This toy box bench project has been a long time in coming. I’ve had the beds for several years, you can see them in my post Recent Finds October 2016. I decided last year that I was going to work really hard on clearing out my stash instead of dragging more stuff home.
Several years ago, I organized the storage garage into departments. This is the bed dept. The small bed ends were the easiest to get to, so they were the project of the week.
I posted this picture on Facebook asking for suggestions. Were you surprised that this post is about a bench? I know, I love making them! But this couldn’t be a regular bench because these bed ends set so low to the ground.
Let’s see how the toy box bench came together.
There are a couple of options when building a bench with storage. You can use wide boards, or you can use plywood. I had this 8’ piece that I had picked up at a peddler’s mall for about $8.
The width of the plywood determined the size of the toy box bench “box”.
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I began by ripping the 8’ board in half. You can’t see it in this picture, but I used my jaw stand to receive the wood. This job would have been impossible to do without it.
The jaw stand is adjustable (height) where my sawhorses are not.
This is a dry fit to see how the box is going to come together. When I make projects that need a simple box construction, I like to put the sides in between the front and back as well as the bottom. That way a lot of raw edges are not visible in the end project.
If you have the proper materials, a job like this is fairly easy. Of course, it might be better if you had an extra pair of hands. But the quick clamps help me a lot. I worked on each end independently, using gorilla wood glue and my nail gun. The bottom was in place to keep the box squared up.
I tapped the bottom down a little, added wood glue and then tapped the bottom of the box back in place. Finally, I clamped and nailed it in place.
The size of the box will also be dependent on the width of your headboard.
This step may not have been necessary. I was worried about adding hinges in the plywood. So, I added scrap wood to the back of the box. Again, I used the quick clamps, wood glue and the nail gun.
To attach the toy box to the headboard, I used wood glue, clamps and wood screws.
The Kreg Multi-Tool helped with placement of the box to insure it was straight.
While the clamps were holding the box in place, I drilled pilot holes and added the wood screws across the back.
Not shown: I ripped and cut 2x4’s to match the profile of the boards of the bed for the front legs. Wood glue, clamps and the nail gun were needed again.
The plywood I used for this project comes from a cabinet company—at least that’s what I think. On each side of the long 8’ piece there was a routed edge. I decided to use that to my advantage for the front of the seat. I cut it off of the boards I used for the box construction.
The paint I used to mix up my chalky paint primer is very old. I haven’t opened the can in several years. It’s very important to strain it before you use it in your Super Finish Max paint sprayer. I used this paint on another project, I’ll share that at the end of this post.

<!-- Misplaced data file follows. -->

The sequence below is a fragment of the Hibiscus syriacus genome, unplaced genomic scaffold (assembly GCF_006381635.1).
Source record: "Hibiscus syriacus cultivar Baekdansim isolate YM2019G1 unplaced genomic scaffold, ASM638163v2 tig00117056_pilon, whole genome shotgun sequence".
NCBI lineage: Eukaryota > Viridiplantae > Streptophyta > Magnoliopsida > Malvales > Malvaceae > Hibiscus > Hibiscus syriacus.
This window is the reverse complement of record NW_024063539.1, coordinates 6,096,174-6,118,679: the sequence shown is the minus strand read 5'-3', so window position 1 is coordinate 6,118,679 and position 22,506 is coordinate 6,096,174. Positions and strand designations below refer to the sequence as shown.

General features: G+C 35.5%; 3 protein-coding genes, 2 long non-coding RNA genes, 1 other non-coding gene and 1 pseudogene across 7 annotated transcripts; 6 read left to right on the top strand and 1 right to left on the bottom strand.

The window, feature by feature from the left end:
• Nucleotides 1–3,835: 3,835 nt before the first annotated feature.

Of course, I begin with the project laying down so I can paint the bottom and nooks and crannies. I chose to raise this small project up on sawhorses to make it easier on myself.
My regular routine is 2 coats of chalky paint primer with Plaster of Paris and two coats of the paint out of the can as a top coat. That is what I did for this project.
Not shown: I attached the hinges. I’m so hinge challenged, that I get all involved in getting it right that I forget to take pictures. I will need to order a soft close hinge so small fingers don’t get smashed.
When you have a hinged project, you have to have a “void” that allows the hinge to open. If you have a better way, please let me know! Here is where I’m not sure I needed that extra scrap wood thickness for the hinges. When I secured the screws into the lid, they didn’t protrude, so I’m guessing I didn’t need such a wide piece. So, I needed a piece, just not that wide.
Because of the raw edge of the plywood, I cut a scrap piece of luan to place on top of the back. More wood glue and nail gun protocol. I did paint the little shim before placing it on the glue. Then I gave it another coat the next day.
I carried it over to The Sugar Shack to take pictures and let the paint cure really well.
Not shown: I added something similar to these furniture table leg protectors. Using 2x4’s as legs tend to splinter when scooted on floors. These little protectors keep that from happening.
Isn’t the toy box bench adorable? I think it would be best for a toddler. What about the front? Do you think it needs a saying of some sort? Maybe a personalization when it finds it’s new home?
I mentioned the color. Maybe you remember another toy box made from a crib? Maybe it was in the back of my mind while I was grabbing a can of paint for this project?
Gail Wilson is the author and mastermind behind My Repurposed Life. She is obsessed with finding potential in unexpected places and believes that with a little hard work and imagination, any old thing can be made useful again, including herself!
Gail reinvented herself during a midlife crisis and has found purpose again. She hopes you will find new ideas for old things and pick up a few tools along the way.